The following article is an excerpt from the recently published Marian anthology, Mariology: A Guide for Priests, Deacons, Seminarians, and Consecrated Persons, Seat of Wisdom Books, A Division of Queenship, 2008. Fifteen international Mariology experts contributed to the text. The book features a foreword by Archbishop Raymond L. Burke and has 17 chapters divided into four parts: 1. Mary in Scripture and the Early Church; 2. Marian Dogma; 3. Marian Doctrine; and 4. Marian Liturgy and Devotion. The book is now available from Queenship Publications. To obtain a copy, visit queenship.org. Visit books.google.com and search on "Mariology: A Guide" to view the book in its entirety, or simply click here.
Our purpose is to elucidate the doctrine on the Blessed Virgin Mary in the ancient Christian tradition, that is in the time of the Fathers of the Church. We are convinced that from the beginning of our Christian history, Mary occupied a unique place beside Jesus in the evangelical kerygma of the Church; and from then on Christians have always paid special attention to her person and her role in the salvific plan of God. Mary is a "witness" of Jesus, as many Protestant theologians like to call her. Clearly she is that; but we ought to add: Mary is a very particular witness, whose presence and participation beside Jesus helps in an absolutely unique way to make his divine person more understandable. We cannot speak of the incarnate Word without referring explicitly or implicitly to his Mother. This is what we learn from the Fathers of the Church and the other ancient Christian writers.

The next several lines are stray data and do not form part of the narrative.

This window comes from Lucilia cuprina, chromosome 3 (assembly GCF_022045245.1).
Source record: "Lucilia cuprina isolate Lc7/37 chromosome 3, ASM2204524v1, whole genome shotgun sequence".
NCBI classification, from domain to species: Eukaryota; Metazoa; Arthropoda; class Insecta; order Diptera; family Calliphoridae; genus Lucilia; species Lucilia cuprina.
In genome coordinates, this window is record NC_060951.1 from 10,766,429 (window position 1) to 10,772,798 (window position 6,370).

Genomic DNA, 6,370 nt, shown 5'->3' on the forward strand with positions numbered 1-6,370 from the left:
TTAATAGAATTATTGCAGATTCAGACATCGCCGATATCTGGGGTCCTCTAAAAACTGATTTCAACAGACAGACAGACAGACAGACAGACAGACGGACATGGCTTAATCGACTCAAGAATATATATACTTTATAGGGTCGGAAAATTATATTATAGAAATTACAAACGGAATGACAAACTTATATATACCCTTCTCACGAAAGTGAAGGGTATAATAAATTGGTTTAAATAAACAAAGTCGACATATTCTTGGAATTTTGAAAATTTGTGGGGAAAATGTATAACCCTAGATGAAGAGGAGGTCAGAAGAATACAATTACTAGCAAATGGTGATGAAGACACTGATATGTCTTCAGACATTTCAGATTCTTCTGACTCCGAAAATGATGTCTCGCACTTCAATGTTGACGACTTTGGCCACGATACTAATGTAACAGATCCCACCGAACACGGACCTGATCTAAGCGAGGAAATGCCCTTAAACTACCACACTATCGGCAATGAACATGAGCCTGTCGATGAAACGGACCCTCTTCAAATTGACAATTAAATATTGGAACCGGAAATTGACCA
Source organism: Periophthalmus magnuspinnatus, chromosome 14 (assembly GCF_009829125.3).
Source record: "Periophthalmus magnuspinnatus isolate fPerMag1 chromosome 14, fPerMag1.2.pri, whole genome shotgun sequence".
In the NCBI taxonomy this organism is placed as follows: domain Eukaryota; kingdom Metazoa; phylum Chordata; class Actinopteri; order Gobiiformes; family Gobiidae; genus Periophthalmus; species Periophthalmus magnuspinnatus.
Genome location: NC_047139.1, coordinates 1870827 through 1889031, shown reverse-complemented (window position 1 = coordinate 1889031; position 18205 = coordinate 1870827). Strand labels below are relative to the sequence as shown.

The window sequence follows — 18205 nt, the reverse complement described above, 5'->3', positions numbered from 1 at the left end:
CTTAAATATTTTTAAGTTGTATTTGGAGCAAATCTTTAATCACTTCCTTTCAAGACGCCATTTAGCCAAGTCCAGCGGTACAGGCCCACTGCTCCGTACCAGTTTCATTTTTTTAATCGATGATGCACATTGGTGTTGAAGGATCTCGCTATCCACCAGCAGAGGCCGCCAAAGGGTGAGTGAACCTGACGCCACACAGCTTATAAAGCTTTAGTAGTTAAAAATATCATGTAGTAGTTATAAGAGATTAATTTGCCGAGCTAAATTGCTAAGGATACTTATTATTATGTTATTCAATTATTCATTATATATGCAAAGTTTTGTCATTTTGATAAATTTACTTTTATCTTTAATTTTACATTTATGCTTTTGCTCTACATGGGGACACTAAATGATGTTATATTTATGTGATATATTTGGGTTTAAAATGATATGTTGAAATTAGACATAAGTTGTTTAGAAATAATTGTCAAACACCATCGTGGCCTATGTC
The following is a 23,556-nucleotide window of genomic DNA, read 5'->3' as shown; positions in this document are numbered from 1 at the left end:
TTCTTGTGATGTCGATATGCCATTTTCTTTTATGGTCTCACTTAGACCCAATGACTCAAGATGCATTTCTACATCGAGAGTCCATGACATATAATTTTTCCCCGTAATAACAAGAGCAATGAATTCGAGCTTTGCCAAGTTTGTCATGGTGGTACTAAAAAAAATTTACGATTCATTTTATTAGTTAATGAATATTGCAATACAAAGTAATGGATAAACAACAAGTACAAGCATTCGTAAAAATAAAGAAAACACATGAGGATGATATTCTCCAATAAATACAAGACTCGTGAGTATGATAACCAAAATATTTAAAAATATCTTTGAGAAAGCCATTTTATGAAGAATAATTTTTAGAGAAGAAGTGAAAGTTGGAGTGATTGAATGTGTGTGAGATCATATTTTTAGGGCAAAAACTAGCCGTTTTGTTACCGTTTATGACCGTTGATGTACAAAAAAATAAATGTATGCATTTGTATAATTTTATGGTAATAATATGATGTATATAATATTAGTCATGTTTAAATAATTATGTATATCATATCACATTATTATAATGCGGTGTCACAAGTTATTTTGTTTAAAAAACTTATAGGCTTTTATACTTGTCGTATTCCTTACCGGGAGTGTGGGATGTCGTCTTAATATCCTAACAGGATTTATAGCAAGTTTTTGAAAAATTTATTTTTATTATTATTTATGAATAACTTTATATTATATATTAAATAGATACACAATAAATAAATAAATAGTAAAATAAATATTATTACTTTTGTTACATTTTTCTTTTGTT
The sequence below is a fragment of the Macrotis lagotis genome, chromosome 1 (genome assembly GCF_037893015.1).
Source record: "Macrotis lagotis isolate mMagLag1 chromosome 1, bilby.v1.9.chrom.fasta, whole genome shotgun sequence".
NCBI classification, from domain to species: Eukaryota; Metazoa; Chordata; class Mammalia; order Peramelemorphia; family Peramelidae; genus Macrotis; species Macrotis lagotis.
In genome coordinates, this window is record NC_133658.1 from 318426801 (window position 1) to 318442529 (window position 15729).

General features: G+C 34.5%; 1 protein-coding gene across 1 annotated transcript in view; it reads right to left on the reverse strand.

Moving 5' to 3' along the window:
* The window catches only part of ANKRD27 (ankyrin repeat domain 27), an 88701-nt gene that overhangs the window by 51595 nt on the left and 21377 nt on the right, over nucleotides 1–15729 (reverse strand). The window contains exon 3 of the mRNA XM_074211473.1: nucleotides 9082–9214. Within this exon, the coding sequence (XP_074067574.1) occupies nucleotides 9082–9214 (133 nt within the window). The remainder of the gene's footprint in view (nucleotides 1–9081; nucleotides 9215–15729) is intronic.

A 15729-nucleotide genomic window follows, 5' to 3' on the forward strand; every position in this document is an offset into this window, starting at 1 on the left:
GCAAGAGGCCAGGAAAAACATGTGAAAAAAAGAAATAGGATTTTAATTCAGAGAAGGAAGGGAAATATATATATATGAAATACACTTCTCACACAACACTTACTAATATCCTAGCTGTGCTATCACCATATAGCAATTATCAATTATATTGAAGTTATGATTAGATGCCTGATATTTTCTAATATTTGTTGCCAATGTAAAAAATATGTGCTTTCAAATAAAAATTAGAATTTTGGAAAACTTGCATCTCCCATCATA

Looking at the early history of Christian faith, we get the impression that the doctrine on Mary is like a river with mysterious springs. After a brief start, however not yet completely explored, little by little it appears majestic and overwhelming. Though this mysterious beginning still continues to pose questions to patristic scholars, we today have at our disposal numerous studies about the historical beginning of Marian doctrine (1).
To understand the importance of patristics in studying Marian doctrine we need to recognize its role in theology in general. Studying the Fathers of the Church means coming in touch with men who acted in order to establish a link between the apostolic tradition and the subsequent Christian generations. They transmitted to these latter that deposit of faith which the apostles themselves received from the Lord Jesus. St. Athanasius of Alexandria (+373) defines this process very well with a clear-cut statement: "The doctrine of faith is the one that the Lord taught, the apostles preached and the Fathers have kept" (2).